If you think your horse is lame, then stop riding them and seek a veterinary lameness exam. Perform the Whole Horse Exam, putting emphasis on determining which limb is lame, characterizing when and how the lameness appears. Look at and feel the affected limb for swelling, heat, digital pulse. Always pick up the hoof and carefully evaluate the sole. Assess for lameness at walk and trot (if appropriate) to the best of your ability, then get your vet involved.

When in doubt, rest a lame horse in a small enclosure (no larger than 20' (6 meters) diameter until your vet can determine the nature of the problem, and provide treatment options. It is especially important to confine a horse that is on an anti-inflammatory medication like bute. Confined, they are less likely to experience less pain, over-exert and worsen the injury.

What Not To Do

Do not give your horse pain relieving medications and ask them to perform their job, without a diagnosis. You may cause them to over-exert, worsening the injury.
Do not listen to the majority of non-veterinarians, many of whom will be happy to give you strong opinions about what is wrong with your horse and even tell you how to treat it. In most cases, this is nothing more than a guess. There is a tiny minority of non-vet professionals who have real lameness experience and knowledge just from their vast equine experience. They will be the first ones to encourage you to seek a diagnosis from a knowledgeable veterinarian.

your vet's role

Depending on the severity and nature of the lameness, and many other factors, vets are usually able to narrow down the potential cause of lameness. The veterinary diagnostic process centers around the lameness exam, a methodical series of steps taken to narrow down the location and type of the condition causing lameness.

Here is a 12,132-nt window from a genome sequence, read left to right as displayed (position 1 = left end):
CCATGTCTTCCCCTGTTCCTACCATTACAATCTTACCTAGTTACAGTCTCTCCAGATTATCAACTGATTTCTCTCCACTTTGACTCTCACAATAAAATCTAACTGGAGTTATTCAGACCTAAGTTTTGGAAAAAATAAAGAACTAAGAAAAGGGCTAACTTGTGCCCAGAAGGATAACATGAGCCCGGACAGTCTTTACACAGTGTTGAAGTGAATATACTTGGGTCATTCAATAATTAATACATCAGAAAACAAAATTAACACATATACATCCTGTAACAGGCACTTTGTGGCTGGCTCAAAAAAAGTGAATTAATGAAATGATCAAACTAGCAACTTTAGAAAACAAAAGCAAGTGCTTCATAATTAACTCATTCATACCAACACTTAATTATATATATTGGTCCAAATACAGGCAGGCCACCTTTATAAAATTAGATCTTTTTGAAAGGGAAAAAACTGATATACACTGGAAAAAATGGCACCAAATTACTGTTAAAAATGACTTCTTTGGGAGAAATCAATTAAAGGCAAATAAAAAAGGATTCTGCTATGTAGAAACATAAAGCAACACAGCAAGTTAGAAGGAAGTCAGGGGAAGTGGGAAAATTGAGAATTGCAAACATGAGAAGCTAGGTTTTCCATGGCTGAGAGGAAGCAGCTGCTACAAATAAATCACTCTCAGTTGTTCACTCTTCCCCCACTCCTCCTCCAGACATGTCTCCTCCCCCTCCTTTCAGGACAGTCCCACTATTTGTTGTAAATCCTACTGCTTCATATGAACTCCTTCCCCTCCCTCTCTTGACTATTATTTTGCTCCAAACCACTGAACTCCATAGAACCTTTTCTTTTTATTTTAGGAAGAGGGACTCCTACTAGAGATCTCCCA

It is important for horse owners to understand the basics regarding equine limb anatomy and function, common causes of equine lameness and the veterinarian's role in diagnosing and treating lameness. The more aware you are, the more likely you are to detect or consider lameness, and take steps toward diagnosis and treatment.
Questions Your Vet Might Ask:
  • To you knowledge, did your horse have an accident or injure itself lately?
  • Is the horse limping or lame?
  • When did you first notice this?
  • What are the results of the limb exams?
  • If the horse is lame, how lame?
  • Is there digital pulse or heat in the foot of the lame limb?
  • Have you picked the hoof up and examined the walking surface of the hoof?
  • What are the results of the Whole Horse Exam (WHE)?

Diagnostics Your Vet May Perform

Figuring out the cause of the problem. These are tests or procedures used by your vet to determine what’s wrong.

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Diagnoses Your Vet May Consider

The cause of the problem. These are conditions or ailments that are the cause of the observations you make.

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Treatments Your Vet May Recommend

A way to resolve the condition or diagnosis. Resolving the underlying cause or treating the signs of disease (symptomatic treatment)

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Author: Doug Thal DVM Dipl. ABVP